such as help desk, QA or system maintenance.

Let's take a look at The Genius first. The Genius is the guy that's been
programming since he was 8. He started on a C64 or an Apple II with basic 
and moved on from there. In high school he was reading Diijkstra and
Knuth. From there he either went on to the working world or he went on to 
study EE and/or CS, often on a full scholarship.

These guys have universally put me to shame. I have tried to debate them
in my weaker moments and have always lost. I've talked to many of them
about their college experience and except for one guy all of them said
it was a waste of time. Of those that didn't attend college they have 
universally said that they've never regretted not going.

The Programmer is by far the most common player. This is also the 
player that is most likely to benefit from a CS degree. The problem?
They didn't learn anything useful.

I have had to educate programmers in basic skills they should have
picked up in CS 101. For example, not long after I joined a well-known
dot-com there was a vulnerability discovered in OpenSSL. Naturally I
upgraded it to avoid the exploit. 

A couple weeks later our head programmer (who held a CS degree from 
Caltech) came to talk to me about it. Apparently because I had installed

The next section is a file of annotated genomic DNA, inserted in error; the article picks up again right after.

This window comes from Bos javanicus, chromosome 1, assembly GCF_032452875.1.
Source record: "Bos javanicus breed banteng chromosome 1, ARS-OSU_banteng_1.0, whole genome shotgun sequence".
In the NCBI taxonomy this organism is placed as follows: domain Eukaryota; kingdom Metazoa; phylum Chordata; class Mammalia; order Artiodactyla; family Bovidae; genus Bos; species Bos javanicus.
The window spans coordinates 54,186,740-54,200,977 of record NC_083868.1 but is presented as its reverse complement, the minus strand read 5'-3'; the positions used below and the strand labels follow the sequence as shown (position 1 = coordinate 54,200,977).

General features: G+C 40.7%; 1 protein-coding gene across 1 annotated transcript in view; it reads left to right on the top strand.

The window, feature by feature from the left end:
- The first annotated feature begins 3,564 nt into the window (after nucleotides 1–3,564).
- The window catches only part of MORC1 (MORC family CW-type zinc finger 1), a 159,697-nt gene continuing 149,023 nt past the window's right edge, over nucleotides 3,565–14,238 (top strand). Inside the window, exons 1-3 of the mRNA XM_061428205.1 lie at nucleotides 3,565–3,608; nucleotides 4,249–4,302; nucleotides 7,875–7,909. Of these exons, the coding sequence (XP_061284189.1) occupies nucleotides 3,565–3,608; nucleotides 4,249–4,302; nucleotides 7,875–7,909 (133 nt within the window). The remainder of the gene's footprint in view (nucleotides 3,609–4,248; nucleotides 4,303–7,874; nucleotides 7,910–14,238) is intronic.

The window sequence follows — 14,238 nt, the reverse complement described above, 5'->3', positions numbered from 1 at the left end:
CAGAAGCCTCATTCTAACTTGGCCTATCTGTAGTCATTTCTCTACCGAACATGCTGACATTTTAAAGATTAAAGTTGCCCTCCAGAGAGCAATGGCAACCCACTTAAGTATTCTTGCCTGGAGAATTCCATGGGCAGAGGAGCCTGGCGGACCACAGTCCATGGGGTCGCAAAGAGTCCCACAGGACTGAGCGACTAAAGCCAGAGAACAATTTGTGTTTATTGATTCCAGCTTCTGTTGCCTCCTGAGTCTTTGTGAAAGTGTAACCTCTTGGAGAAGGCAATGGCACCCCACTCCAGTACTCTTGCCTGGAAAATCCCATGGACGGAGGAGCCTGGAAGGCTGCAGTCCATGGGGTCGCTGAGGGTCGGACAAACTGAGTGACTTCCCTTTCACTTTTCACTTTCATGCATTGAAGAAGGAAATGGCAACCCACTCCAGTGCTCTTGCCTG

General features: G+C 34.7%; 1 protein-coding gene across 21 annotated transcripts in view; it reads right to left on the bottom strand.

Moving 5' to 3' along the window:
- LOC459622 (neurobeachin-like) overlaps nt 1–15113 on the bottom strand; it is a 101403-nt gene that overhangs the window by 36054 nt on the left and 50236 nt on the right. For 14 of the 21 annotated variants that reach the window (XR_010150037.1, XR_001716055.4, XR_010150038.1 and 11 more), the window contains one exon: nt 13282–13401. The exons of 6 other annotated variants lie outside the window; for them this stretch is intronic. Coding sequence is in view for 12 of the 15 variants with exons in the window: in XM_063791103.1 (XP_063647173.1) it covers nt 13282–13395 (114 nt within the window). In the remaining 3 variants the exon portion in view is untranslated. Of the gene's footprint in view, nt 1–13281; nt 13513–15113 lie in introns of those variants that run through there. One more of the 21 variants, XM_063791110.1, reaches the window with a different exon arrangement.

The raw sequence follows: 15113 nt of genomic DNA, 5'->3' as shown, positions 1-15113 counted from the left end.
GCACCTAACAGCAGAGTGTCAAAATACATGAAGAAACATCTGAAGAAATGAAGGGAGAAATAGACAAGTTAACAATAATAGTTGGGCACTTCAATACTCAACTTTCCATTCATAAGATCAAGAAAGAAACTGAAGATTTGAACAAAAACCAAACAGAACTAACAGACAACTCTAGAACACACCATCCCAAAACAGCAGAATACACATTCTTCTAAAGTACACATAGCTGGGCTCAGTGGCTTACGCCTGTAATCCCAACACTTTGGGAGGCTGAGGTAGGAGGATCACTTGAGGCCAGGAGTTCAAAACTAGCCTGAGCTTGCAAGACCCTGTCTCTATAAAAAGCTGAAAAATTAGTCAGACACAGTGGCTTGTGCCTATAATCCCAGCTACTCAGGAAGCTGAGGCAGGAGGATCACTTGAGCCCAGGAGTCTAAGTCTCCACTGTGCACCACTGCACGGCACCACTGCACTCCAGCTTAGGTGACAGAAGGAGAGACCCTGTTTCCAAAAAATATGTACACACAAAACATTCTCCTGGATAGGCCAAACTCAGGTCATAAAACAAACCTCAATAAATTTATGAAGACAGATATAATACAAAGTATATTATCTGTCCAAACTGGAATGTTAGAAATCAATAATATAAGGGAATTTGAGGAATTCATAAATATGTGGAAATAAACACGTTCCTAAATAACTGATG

both the shared and static versions of OpenSSL it was now being compiled
against the shared version. I spent an hour explaining the difference 
between shared libraries and static libraries. He still wasn't convinced
it didn't matter. So I spent 30 minutes explaining to him (in step by 
step detail) how to change '-lopenssl' to '/usr/local/lib/openssl.a' and
how it was no different than not having the shared library in the first 

The kicker? A couple hours later he came back with my boss and they asked 
me to remove the shared library because they thought it was causing 
problems. I did so and it didn't fix their problem. A month later I put 
the shared library back and never heard another complaint.

For those of you unfamiliar with Unix the problem I just described is 
a basic one. A programmer who doesn't know the difference between a 
shared library and a static library is similar to a car designer who
can't tell you the difference between a carborator and fuel injection,